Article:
SADC Summit exposes Mnangagwa regime incompetence

Source: SADC Summit exposes Mnangagwa regime incompetence

There is usually nothing out of the ordinary when countries hosting major international events spruce up their existing infrastructure or even construct completely new ones.

Tendai Ruben Mbofana

 

As a matter of fact, that is common practice the world over.

This trend has been more prominent in global sporting events, such as the FIFA World Cup and the Olympics.

Various countries bestowed the honor to host these massive events have spared not effort in renovating their existing facilities and erecting totally new elaborate magnificent ones as an addition.

This is all meant to impress and mesmerize the world whilst at the same time placing the respective country amongst the most prestigious on the planet.

It is an undeniable badge of honor.

Zimbabwe is slated to host its own major event in August this year – the SADC Heads of State Summit – where leaders of the 16-member regional body will grace the capital Harare.

As to be expected, the President Emmerson Dambudzo Mnangagwa government is leaving nothing to chance in ensuring that the event is a phenomenal success.

However, there is something evidently peculiar about these preparations.

Whereas other nations, as already stated, may renovate and improve existing already-functional infrastructure or construct new ones (merely as an addition) – the case of Zimbabwe is somehow different.

Our situation is a bit bizarre, if not somewhat embarrassing.

It would appear as though the SADC Summit has caught the government with its pants down!

Whilst normal countries would simply need to spruce up already functional and relatively decent infrastructure – Zimbabwe, on the other hand, has to start from scratch.

The Mnangagwa administration is now scampering to construct some of the most basic infrastructure such as roads.

Of late, even the presidium has been forced to superintend over the basic task of constructing a road, particularly from the international airport to various places these SADC heads of state will visit or converge.

In fact, the road to the new parliament building in Mount Hampden was non-existent.

This may be understandable considering that the building was only built by the Chinese and handed over to the Zimbabwe government a few years ago.

Nonetheless, there is really no excuse as to why our roads throughout the country, including those in the capital Harare, are in such a deplorable state.

It is most humiliating looking at pictures of how our towns and cities appeared decades ago, especially during the colonial era, as compared to today’s eyesores.

Most roads, even those constructed during the phenomenal development of the 1980s, have laid in total neglect for the past three decades.

This utter disgrace is not limited to our roads.

As Zimbabwe prepares to host these SADC heads of state, one wonders whether there will be reliable water and electricity supply wherever they will be stationed.

Who can forget the 2022 Meikles Hotel notice for guests to ask for a bucket of hot water for bathing – on account of a ZESA power outage!

This is the same hotel slated to accommodate the visiting heads of state!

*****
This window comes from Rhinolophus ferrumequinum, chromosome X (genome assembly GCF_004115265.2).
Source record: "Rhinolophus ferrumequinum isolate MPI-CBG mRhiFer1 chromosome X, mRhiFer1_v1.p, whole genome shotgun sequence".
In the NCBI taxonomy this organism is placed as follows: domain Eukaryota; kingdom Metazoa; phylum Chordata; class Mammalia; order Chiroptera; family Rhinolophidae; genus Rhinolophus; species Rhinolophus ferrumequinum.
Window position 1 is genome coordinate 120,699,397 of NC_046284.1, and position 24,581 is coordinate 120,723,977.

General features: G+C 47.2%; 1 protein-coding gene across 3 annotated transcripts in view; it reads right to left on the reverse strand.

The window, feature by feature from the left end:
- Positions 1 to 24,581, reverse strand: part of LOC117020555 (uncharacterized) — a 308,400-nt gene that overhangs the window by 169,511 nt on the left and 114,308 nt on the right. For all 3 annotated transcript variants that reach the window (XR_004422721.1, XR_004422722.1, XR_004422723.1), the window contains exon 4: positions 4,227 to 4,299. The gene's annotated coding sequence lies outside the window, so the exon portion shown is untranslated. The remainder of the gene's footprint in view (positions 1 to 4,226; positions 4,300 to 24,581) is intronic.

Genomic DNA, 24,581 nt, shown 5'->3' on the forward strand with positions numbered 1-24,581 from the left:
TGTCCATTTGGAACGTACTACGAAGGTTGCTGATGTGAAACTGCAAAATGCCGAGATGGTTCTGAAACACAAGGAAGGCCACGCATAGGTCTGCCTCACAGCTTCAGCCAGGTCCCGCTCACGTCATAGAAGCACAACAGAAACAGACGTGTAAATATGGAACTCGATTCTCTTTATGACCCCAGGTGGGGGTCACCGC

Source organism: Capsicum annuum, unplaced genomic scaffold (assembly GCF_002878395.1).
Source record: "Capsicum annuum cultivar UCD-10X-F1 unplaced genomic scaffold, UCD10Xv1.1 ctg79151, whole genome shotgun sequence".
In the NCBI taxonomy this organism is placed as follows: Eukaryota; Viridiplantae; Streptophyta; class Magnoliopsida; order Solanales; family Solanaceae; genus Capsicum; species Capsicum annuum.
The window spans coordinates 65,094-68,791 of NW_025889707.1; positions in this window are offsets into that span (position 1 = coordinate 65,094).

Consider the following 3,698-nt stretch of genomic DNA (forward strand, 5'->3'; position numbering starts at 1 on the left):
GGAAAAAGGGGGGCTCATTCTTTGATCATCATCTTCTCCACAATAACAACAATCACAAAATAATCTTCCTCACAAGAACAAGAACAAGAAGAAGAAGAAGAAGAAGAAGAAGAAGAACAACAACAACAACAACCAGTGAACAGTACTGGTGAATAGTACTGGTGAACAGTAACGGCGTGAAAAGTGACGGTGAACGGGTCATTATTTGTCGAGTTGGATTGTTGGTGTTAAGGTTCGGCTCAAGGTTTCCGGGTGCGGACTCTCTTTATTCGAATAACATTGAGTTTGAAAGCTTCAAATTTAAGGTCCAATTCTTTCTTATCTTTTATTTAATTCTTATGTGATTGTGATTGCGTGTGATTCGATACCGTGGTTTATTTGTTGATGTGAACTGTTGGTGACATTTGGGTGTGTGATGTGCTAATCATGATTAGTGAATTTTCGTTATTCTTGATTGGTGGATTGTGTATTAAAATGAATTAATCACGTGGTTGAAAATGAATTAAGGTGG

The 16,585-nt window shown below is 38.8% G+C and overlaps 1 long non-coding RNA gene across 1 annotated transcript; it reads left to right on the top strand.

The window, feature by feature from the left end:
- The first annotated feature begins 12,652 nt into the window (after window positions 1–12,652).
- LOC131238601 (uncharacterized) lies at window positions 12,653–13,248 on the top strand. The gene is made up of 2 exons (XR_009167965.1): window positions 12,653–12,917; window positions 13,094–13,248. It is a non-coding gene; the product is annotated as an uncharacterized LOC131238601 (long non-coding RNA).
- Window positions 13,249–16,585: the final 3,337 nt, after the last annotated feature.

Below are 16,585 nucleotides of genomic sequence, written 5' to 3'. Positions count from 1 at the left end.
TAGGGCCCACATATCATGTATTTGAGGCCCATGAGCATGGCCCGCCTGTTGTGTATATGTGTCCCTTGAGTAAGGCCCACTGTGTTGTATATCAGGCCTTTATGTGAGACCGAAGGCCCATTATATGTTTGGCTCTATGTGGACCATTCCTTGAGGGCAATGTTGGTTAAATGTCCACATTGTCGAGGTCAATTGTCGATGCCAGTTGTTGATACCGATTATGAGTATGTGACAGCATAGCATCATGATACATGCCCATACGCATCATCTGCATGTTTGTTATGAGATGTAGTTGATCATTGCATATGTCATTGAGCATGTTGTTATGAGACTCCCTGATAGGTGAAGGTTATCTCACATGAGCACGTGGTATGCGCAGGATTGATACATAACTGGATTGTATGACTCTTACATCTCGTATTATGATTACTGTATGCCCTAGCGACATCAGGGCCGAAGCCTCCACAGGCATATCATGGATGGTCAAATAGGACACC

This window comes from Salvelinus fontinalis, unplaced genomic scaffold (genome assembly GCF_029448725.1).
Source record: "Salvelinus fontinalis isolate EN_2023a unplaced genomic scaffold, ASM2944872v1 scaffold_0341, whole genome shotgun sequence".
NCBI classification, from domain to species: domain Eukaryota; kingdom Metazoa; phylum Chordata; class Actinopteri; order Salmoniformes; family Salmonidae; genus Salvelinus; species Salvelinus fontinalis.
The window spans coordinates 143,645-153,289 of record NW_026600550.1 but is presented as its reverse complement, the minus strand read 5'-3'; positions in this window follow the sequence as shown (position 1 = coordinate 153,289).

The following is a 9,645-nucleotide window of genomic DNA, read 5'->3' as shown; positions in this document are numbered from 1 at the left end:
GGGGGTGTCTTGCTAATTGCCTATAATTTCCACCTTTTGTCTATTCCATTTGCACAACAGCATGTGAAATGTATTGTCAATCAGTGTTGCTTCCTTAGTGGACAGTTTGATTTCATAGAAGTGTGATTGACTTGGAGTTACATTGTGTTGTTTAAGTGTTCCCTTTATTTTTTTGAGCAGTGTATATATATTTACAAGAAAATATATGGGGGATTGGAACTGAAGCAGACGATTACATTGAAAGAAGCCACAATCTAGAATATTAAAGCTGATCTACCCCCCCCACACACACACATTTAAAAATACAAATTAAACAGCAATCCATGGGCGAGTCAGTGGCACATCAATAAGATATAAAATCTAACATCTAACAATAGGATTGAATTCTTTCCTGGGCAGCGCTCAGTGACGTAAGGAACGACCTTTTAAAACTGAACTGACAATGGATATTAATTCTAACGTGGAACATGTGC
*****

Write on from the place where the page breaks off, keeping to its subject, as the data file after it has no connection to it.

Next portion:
Zimbabwe has been gripped by a power crisis for the greater part of the past twenty-something years.

Even now, most areas in the country are going for over twelve hours each day without electricity.

This is all because, as with the country’s roads, the government has never bothered maintaining and upgrading our electricity generation equipment for decades.

We still rely on antiquated colonial era generators for the bulk of our power supply – with the few still operational woefully failing to meet demand.

Although the reason for Meikles Hotel’s water issues was a prolonged power outage, water shortages in Zimbabwe are as terrible, if not worse, than the electricity crisis.

I would not be surprised at all if these SADC heads of state are not only to be greeted by power outages (which they may be spared from through generators), but also have to be content with borehole water.

This is due to the fact that most of our towns and cities in Zimbabwe (Harare included), have not have had any potable water in years, at worst, or going for days and weeks at a time, at best.

I am sure the Mnangagwa administration is busy running around ensuring that there will be sufficient water and electricity for these visiting delegates.

What can be more embarrassing than this?

Granted, as mentored earlier, countries the world over work flat out in preparation for hosting major international events.

Nevertheless, they focus more on better accommodation and conference facilities – merely as an improvement to good ones already in place.

They do not scrambled to construct roads where only potholes or no roads at all existed.

They will not be busy putting in place measures to ensure there will be water and electricity in the midst of massive shortages.

That would just be humiliating!

So, as these heads of state, during the SADC Summit, travel seemingly seamlessly along beautiful roads and enjoy uninterrupted water and power supply, I challenge them to visit Mbare, Chitungwiza, or Highfield.

There, they will experience the real Zimbabwe!

The truth is that the manner in which Mnangagwa is rushing around in readiness for this event has exposed his government’s unmitigated failures.

It has exposed a government that can not even provide its citizens adequate water and electricity as well as decent roads.

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